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Qualitative Versus Quantitative Research

Comparison Dimension
Types of questions Sample size Information per respondent Administration Type of analysis Hardware

Qualitative Research
Probing Small Much Requires interviewer with special skills Subjective, Interpretive Tape recorders, projection devices, videos, pictures, discussion guides Low Psychology, sociology, social psychology, consumer behavior, marketing, marketing research Exploratory

Quantitative Research
Nonprobing Large Varies Fewer special skills required Statistical, summarization Questionnaires, computers, printouts High Statistics, decision models, decision support systems, computer programming, marketing, marketing research Descriptive or causal

Ability to replicate Training of the researcher

Type of research

Triangulation of Research
What does it mean to triangulate research? We move from qualitative to quantitative techniques and back again Define the problem - qualitative

Define and test hypotheses - quantitative

Explore the results in depth - qualitative

Research is a back-and-forth process

Summary of Research Techniques

Direct Questionnaire Experiments Observation

Focus group Depth interview Observation

Indirect Observation

Projective techniques Observation

Figure 6.2

A Classification of Qualitative Research Procedures

Qualitative Research Procedures

Direct (Nondisguised)

Indirect (Disguised)

Most Common Qualitative Procedure

Focus Groups

Depth Interviews

Projective Techniques

Expressive Techniques

Association Techniques

Completion Techniques Construction Techniques

Steps in Conducting a Focus Group

Prepare for the Group Select a focus group facility and recruit the participants.

Prepare the Focus Group Report

Select a Moderator Create a discussion guide

Conduct the group

Table 6.2 Characteristics of Focus Groups

Group size Group composition Physical setting Time duration Recording Observation

8-12 Homogeneous; respondents prescreened Relaxed, informal atmosphere, living room environment 1-3 hours Use of audiocassettes and videotapes, one-way mirror Observational, interpersonal, and communication skills of the moderator First time participants Some experience with topic No friends/relatives together No domineering personalities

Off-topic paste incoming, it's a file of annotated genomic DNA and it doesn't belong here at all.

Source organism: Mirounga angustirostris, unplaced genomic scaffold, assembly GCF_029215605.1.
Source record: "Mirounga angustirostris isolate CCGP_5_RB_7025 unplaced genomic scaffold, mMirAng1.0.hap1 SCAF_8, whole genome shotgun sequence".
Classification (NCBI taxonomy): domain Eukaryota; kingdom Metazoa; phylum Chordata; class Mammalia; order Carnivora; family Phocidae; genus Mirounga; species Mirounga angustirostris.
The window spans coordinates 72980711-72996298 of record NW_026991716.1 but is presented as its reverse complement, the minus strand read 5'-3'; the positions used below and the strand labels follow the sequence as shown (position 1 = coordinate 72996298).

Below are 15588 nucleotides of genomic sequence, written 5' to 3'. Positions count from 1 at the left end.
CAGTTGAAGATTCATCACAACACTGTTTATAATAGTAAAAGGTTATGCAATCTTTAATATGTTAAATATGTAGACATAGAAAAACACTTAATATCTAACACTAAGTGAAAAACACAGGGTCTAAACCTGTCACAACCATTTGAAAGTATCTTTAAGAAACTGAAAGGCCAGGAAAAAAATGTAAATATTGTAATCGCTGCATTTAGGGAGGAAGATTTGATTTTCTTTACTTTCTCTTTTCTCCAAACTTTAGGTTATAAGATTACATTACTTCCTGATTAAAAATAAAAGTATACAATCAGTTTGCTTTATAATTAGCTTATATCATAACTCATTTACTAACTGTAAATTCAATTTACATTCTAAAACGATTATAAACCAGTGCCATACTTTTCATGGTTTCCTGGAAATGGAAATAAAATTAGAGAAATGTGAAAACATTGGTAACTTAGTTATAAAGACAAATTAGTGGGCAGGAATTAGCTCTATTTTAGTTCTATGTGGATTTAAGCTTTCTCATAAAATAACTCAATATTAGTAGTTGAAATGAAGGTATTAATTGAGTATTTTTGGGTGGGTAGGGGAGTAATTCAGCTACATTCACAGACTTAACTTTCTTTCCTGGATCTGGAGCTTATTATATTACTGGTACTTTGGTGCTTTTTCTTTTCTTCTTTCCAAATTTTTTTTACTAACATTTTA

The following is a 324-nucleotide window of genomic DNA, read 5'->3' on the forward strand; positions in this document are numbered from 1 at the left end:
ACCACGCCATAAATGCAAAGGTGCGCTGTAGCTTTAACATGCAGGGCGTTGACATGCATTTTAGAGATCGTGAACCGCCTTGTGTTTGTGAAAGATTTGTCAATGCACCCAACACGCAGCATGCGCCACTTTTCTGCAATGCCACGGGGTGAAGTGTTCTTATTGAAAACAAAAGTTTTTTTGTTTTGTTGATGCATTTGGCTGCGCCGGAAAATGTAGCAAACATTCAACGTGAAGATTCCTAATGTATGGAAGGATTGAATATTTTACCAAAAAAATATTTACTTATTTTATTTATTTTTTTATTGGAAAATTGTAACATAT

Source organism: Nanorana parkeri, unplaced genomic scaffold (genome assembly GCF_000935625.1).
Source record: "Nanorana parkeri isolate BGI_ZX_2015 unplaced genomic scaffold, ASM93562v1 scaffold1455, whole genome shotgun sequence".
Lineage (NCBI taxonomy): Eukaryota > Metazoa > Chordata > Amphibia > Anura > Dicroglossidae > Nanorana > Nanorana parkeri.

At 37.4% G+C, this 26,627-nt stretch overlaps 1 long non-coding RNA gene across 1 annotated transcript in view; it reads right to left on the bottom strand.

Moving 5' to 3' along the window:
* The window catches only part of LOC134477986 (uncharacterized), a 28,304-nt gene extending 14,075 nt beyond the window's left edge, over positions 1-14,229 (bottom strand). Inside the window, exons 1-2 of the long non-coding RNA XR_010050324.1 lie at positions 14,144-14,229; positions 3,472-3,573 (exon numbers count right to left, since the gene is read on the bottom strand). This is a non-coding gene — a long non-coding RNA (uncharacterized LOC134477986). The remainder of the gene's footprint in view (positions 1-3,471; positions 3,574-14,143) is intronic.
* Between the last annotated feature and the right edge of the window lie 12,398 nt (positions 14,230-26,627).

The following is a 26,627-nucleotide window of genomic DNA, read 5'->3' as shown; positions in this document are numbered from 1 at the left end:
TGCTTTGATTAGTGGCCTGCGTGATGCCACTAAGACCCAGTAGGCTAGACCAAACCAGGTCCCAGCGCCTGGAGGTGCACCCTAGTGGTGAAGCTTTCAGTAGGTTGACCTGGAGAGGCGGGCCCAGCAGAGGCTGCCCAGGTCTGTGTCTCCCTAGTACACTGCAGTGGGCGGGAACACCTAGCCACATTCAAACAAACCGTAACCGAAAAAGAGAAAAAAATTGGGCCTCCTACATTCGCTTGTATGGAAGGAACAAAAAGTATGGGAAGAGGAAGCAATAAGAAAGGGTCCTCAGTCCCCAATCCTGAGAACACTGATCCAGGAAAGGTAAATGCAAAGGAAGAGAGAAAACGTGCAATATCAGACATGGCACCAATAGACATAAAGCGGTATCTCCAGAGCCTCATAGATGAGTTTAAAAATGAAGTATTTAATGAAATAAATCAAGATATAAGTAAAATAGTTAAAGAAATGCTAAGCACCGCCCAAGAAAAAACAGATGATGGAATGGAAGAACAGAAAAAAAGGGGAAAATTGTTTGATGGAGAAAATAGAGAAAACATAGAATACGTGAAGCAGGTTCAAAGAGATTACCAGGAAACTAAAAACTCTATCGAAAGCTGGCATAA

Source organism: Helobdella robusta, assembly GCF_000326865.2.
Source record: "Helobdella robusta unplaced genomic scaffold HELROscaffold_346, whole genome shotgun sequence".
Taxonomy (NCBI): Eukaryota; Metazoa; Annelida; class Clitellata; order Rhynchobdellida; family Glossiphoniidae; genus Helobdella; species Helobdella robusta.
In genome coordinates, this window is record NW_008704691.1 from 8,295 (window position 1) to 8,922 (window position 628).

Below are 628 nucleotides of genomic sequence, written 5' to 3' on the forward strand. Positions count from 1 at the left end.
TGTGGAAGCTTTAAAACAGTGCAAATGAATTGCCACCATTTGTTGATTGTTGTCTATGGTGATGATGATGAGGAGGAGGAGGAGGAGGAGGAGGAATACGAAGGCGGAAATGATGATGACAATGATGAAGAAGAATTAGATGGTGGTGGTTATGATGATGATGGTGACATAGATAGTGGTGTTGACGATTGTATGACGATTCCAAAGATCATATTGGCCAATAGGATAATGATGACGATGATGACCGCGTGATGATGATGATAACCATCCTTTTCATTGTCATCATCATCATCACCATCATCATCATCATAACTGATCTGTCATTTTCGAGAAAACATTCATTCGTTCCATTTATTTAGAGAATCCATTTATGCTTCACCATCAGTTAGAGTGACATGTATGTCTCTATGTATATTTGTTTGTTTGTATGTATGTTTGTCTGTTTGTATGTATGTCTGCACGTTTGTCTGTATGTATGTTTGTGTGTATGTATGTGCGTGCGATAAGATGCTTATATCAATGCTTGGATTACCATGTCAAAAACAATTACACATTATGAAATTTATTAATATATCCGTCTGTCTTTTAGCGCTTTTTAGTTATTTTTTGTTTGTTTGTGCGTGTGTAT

Key success factor Ability of moderator to stimulate INTERACTION among group members

Types of Focus Groups Exploratory Focus Groups

Problem definition Hypothesis generation Concept testing Pilot testing

Clinical Focus Groups ??

Explore subconscious motivation

Experiencing Focus Groups

Product/Brand usage attitudes Product/Brand usage beliefs

Advantages of Focus Groups

Relatively quick information Stimulate new ideas Relatively inexpensive Very flexible Very spontaneous Synergy Snowballing of ideas

Disadvantages of Focus Groups

Recruiting problems Hard to quantify results Small sample size Cant generalize to the target population (Beware of this tendency) Validity and reliability considerations

TABLE 6.5 Nominal Grouping Sessions versus Focus Groups

1. 2. 3. Individuals assigned to small groups (6-10) based on chosen/common characteristics. Group members silently and independently generate ideas about a subject/problem. Each member presents one idea to the group without discussion in an iterative fashion until all ideas are offered. All ideas are recorded on the board. All ideas are discussed for clarification, combination, and evaluation. Expressions of the importance of ideas are encouraged, but criticisms of others ideas are discouraged. Each member privately rates or ranks the pooled ideas by importance. Discussion of the ratings by the group until consensus is reached on those ratings. This process generates the most important reasons for ratings.


Same. Ideas generated during group interaction/discussion Ideas/items to be discussed are given by the researcher.


Same, but criticisms of ideas usually are accepted.

5. 6.

Primarily unstructured discussion. Primarily unstructured discussion, which ends when the moderator/facilitator believes all important discussions have been completed.

SOURCE: Barry Langford, Nominal Grouping Sessions,Marketing Research (Summer 1994), p. 17.

Projective Techniques Figure 6.4 A Cartoon Test SEARS

Lets see if we can pick up some housewares at Sears!

1. Association Techniques (Word Association) 2. Completion Techniques (Sentence Completion) 3. Construction Techniques (Cartoon Tests) 4. Expressive Techniques (Role Playing)

Cartoon Test
Hey John, I just received a $500 bonus for a suggestion my company is now using on the production line. Im thinking about putting my money in a credit union.